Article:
Mardi Gras isn’t really my thing anymore. I’m not Catholic so there’s no preparing for Lent. I’m not a huge party person, so, you know, the revelry doesn’t appeal much. But, I was born in New Orleans and lived my first years looking forward to the annual Mardi Gras festivities.
Here’s the Mardi Gras I remember—
For about a month we got to have a slice of king cake once a week during our reading group time at school. Once I even got the baby! It was a little nerve-wracking since I had to be queen for the week and I didn’t know how to handle that kind of attention. But, true to my New Orleans sweet tooth I would not have given up cake once a week for a month at school for shyness sake! King cake was one thing I really, really missed when I moved away.
We also had great fun at the Boy Scouts parade in our neighborhood. The troop was sponsored at church so I knew most of the paraders. Once my brother drove a little covered wagon pulled by a Shetland pony. I think it was a Shetland anyway. At this little event I could learn how to yell, “Throw me somethin’ mister!” and run and grab for treats and beads. I’m sure that I was too quiet for anyone to really hear and didn’t scramble like some of the other children but I learned how to do it all the same.
My mom and dad always took us to a parade downtown too. And sometimes a night parade. Those were exciting to a small girl. The parades by those big krews, Rex, Zulu, et al, were pretty raucous even way back then. I doubt mom and dad would have taken us to too many more.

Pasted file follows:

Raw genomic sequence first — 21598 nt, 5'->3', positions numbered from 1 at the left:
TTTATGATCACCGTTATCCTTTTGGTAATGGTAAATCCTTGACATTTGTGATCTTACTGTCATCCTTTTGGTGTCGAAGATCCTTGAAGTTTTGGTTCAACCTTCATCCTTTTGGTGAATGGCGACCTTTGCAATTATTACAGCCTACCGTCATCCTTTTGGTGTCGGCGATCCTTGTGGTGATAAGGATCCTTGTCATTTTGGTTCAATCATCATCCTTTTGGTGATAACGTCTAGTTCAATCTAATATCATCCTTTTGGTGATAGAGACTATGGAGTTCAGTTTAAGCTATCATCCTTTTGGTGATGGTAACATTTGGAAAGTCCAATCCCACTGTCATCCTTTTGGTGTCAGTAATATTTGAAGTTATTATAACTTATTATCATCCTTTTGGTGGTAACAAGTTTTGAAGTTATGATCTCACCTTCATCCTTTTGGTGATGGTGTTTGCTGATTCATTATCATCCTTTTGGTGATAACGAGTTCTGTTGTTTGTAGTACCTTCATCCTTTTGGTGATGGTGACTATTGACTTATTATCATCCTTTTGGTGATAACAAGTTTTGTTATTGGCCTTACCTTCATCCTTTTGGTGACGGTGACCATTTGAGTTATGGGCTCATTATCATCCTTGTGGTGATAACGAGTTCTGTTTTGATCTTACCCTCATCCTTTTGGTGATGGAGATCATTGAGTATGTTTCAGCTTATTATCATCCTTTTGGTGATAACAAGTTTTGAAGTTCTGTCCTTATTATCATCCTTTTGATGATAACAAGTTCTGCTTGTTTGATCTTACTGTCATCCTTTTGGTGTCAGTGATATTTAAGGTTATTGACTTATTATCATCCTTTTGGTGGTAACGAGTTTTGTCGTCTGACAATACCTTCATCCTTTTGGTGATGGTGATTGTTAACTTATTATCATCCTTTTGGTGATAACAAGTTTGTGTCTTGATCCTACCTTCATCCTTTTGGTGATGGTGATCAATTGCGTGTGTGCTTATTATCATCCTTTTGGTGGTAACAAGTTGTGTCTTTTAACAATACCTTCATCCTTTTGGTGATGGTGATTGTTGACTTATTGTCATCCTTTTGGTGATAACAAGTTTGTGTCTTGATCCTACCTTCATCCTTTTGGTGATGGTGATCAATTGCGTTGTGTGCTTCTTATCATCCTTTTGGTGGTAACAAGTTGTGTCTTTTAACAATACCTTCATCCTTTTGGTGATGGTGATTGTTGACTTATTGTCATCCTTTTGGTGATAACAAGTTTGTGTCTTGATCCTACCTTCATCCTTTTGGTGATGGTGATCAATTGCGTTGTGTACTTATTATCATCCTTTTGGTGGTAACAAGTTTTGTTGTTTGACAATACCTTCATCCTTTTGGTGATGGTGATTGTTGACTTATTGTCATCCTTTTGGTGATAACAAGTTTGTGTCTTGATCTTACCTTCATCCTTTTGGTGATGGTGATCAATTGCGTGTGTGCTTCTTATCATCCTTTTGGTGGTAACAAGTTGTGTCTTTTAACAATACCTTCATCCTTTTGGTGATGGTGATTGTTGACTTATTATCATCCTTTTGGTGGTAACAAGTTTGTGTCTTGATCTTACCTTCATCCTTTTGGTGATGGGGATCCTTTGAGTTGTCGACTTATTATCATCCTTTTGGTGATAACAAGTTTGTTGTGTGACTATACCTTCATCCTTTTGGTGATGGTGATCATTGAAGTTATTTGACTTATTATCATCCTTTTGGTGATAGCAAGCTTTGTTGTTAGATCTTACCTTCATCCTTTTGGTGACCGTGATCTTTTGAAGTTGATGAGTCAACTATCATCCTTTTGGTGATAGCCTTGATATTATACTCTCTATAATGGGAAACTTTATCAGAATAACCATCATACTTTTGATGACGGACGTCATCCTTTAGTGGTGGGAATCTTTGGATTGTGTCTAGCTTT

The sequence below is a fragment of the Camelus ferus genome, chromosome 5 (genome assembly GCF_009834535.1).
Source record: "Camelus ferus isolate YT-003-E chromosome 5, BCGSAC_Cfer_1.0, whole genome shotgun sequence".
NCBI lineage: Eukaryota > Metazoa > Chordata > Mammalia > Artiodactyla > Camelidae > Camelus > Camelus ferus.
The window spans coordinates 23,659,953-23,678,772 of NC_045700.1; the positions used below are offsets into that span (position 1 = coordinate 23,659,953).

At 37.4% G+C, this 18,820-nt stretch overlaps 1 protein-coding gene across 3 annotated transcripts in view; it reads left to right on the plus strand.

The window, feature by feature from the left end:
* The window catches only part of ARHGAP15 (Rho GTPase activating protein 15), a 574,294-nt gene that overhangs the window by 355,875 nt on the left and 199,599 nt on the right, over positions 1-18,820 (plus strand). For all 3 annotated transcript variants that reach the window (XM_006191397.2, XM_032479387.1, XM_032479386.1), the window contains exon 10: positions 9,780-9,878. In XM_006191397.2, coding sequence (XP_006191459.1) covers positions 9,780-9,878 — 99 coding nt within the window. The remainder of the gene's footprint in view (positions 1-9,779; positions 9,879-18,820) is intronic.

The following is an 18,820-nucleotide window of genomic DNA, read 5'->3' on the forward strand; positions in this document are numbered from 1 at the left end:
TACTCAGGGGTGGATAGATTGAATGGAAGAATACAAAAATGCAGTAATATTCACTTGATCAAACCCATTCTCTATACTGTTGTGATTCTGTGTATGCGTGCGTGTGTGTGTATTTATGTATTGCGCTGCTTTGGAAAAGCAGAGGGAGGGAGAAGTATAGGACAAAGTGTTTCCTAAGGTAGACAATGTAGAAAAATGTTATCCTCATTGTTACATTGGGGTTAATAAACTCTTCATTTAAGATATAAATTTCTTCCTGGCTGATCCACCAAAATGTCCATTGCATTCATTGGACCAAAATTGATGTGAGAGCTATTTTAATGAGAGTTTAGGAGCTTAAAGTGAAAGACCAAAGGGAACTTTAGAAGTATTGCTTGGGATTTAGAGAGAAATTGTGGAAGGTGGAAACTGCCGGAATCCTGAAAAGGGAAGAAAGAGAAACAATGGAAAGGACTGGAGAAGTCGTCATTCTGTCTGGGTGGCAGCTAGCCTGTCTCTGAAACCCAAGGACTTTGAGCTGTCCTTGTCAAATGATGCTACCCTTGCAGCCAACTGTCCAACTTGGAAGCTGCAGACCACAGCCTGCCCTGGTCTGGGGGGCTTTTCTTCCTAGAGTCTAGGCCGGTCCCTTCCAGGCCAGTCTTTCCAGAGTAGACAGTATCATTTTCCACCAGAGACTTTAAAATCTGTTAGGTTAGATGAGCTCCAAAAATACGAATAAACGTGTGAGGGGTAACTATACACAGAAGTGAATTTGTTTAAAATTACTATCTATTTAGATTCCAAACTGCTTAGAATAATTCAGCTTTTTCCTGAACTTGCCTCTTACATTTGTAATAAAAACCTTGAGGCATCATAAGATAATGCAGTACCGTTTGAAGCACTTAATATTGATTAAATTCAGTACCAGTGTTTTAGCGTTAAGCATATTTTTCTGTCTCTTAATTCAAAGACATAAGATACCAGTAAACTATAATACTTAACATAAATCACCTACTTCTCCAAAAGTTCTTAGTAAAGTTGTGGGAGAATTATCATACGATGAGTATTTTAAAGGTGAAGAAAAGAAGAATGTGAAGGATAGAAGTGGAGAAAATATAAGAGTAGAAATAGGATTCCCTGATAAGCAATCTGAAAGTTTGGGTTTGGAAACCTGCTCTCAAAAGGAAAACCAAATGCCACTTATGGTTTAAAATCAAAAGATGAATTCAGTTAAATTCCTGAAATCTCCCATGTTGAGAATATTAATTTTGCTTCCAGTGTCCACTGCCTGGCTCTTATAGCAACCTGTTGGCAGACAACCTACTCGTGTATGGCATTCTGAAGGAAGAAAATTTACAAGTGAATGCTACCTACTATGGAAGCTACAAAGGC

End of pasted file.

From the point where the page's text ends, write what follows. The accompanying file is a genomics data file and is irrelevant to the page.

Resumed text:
One of the most joyful things was going home and assessing all the treasures. Truly, Halloween candy hauls have nothing on Mardi Gras hauls: strings and strings of bead necklaces, ratchety noise makers, kazoos, candies—ahhh, the sweet life. I felt like I had a pirate treasure. Each year I remember how my stocks of Mardi Gras giveaways would slowly diminish and how I’d look forward to loading up again.
I do, however, have one Mardi Gras heartbreak. I never got a dubloon. I wanted a real dubloon more than anything I could imagine. The gold, silver, and copper dubloons represent the coins that the Spanish grandees were once supposed to have tossed as they paraded down the streets on their horses. New Orleans has a lot of history and I loved the idea of the catching a dubloon and feeling like I had gotten a coin from a Spanish grandee. And it almost happened. At the very last Mardi Gras parade I attended I was standing on a step-ladder and a dubloon came my way. I couldn’t catch it but it fell at my feet and I stomped on it hard. It was mine! I thought it was probably only a copper dubloon but it was a dubloon—the thing I’d waited my whole life for. But, alas, before I retrieve it a little boy pried my foot up and snatched MY dubloon. I couldn’t believe it. I wanted to yell thief, thief! But Mardi Gras is Mardi Gras so laissez les bons temps roulez, y’all!